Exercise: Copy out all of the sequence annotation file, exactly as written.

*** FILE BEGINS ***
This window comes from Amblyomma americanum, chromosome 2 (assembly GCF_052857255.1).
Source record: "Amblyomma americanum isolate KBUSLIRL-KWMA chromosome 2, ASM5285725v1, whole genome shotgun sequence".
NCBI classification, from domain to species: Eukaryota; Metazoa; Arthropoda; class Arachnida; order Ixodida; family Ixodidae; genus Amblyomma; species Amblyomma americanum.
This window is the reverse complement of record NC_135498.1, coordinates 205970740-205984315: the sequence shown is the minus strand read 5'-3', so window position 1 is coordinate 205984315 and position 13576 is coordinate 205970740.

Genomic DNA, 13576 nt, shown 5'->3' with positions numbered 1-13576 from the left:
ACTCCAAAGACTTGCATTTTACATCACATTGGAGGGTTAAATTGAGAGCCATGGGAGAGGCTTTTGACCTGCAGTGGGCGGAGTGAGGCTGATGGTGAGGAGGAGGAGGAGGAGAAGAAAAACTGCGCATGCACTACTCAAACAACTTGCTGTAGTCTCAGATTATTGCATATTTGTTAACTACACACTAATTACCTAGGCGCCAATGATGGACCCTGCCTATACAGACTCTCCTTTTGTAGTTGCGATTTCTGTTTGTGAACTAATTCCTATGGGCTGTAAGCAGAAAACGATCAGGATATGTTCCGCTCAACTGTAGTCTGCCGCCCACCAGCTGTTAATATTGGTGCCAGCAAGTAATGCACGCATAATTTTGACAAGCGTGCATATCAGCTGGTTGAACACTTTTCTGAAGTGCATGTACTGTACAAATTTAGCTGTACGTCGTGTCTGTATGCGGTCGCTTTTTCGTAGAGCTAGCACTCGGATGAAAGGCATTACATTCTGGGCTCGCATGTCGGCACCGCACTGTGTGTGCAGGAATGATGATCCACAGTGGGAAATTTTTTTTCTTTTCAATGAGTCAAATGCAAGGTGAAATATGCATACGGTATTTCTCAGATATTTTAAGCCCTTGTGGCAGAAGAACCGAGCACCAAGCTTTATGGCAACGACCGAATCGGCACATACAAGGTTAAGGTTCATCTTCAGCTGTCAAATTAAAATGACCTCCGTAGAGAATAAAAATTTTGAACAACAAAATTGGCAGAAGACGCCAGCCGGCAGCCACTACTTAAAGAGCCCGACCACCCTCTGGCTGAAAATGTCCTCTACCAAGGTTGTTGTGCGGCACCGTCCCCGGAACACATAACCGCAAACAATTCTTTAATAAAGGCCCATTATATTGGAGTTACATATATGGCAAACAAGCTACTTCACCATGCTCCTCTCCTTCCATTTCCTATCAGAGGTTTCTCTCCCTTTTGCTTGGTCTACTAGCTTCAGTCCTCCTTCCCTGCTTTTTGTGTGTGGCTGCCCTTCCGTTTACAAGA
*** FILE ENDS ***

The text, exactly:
This window comes from Amblyomma americanum, chromosome 2 (assembly GCF_052857255.1).
Source record: "Amblyomma americanum isolate KBUSLIRL-KWMA chromosome 2, ASM5285725v1, whole genome shotgun sequence".
NCBI classification, from domain to species: Eukaryota; Metazoa; Arthropoda; class Arachnida; order Ixodida; family Ixodidae; genus Amblyomma; species Amblyomma americanum.
This window is the reverse complement of record NC_135498.1, coordinates 205970740-205984315: the sequence shown is the minus strand read 5'-3', so window position 1 is coordinate 205984315 and position 13576 is coordinate 205970740.

Genomic DNA, 13576 nt, shown 5'->3' with positions numbered 1-13576 from the left:
ACTCCAAAGACTTGCATTTTACATCACATTGGAGGGTTAAATTGAGAGCCATGGGAGAGGCTTTTGACCTGCAGTGGGCGGAGTGAGGCTGATGGTGAGGAGGAGGAGGAGGAGAAGAAAAACTGCGCATGCACTACTCAAACAACTTGCTGTAGTCTCAGATTATTGCATATTTGTTAACTACACACTAATTACCTAGGCGCCAATGATGGACCCTGCCTATACAGACTCTCCTTTTGTAGTTGCGATTTCTGTTTGTGAACTAATTCCTATGGGCTGTAAGCAGAAAACGATCAGGATATGTTCCGCTCAACTGTAGTCTGCCGCCCACCAGCTGTTAATATTGGTGCCAGCAAGTAATGCACGCATAATTTTGACAAGCGTGCATATCAGCTGGTTGAACACTTTTCTGAAGTGCATGTACTGTACAAATTTAGCTGTACGTCGTGTCTGTATGCGGTCGCTTTTTCGTAGAGCTAGCACTCGGATGAAAGGCATTACATTCTGGGCTCGCATGTCGGCACCGCACTGTGTGTGCAGGAATGATGATCCACAGTGGGAAATTTTTTTTCTTTTCAATGAGTCAAATGCAAGGTGAAATATGCATACGGTATTTCTCAGATATTTTAAGCCCTTGTGGCAGAAGAACCGAGCACCAAGCTTTATGGCAACGACCGAATCGGCACATACAAGGTTAAGGTTCATCTTCAGCTGTCAAATTAAAATGACCTCCGTAGAGAATAAAAATTTTGAACAACAAAATTGGCAGAAGACGCCAGCCGGCAGCCACTACTTAAAGAGCCCGACCACCCTCTGGCTGAAAATGTCCTCTACCAAGGTTGTTGTGCGGCACCGTCCCCGGAACACATAACCGCAAACAATTCTTTAATAAAGGCCCATTATATTGGAGTTACATATATGGCAAACAAGCTACTTCACCATGCTCCTCTCCTTCCATTTCCTATCAGAGGTTTCTCTCCCTTTTGCTTGGTCTACTAGCTTCAGTCCTCCTTCCCTGCTTTTTGTGTGTGGCTGCCCTTCCGTTTACAAGA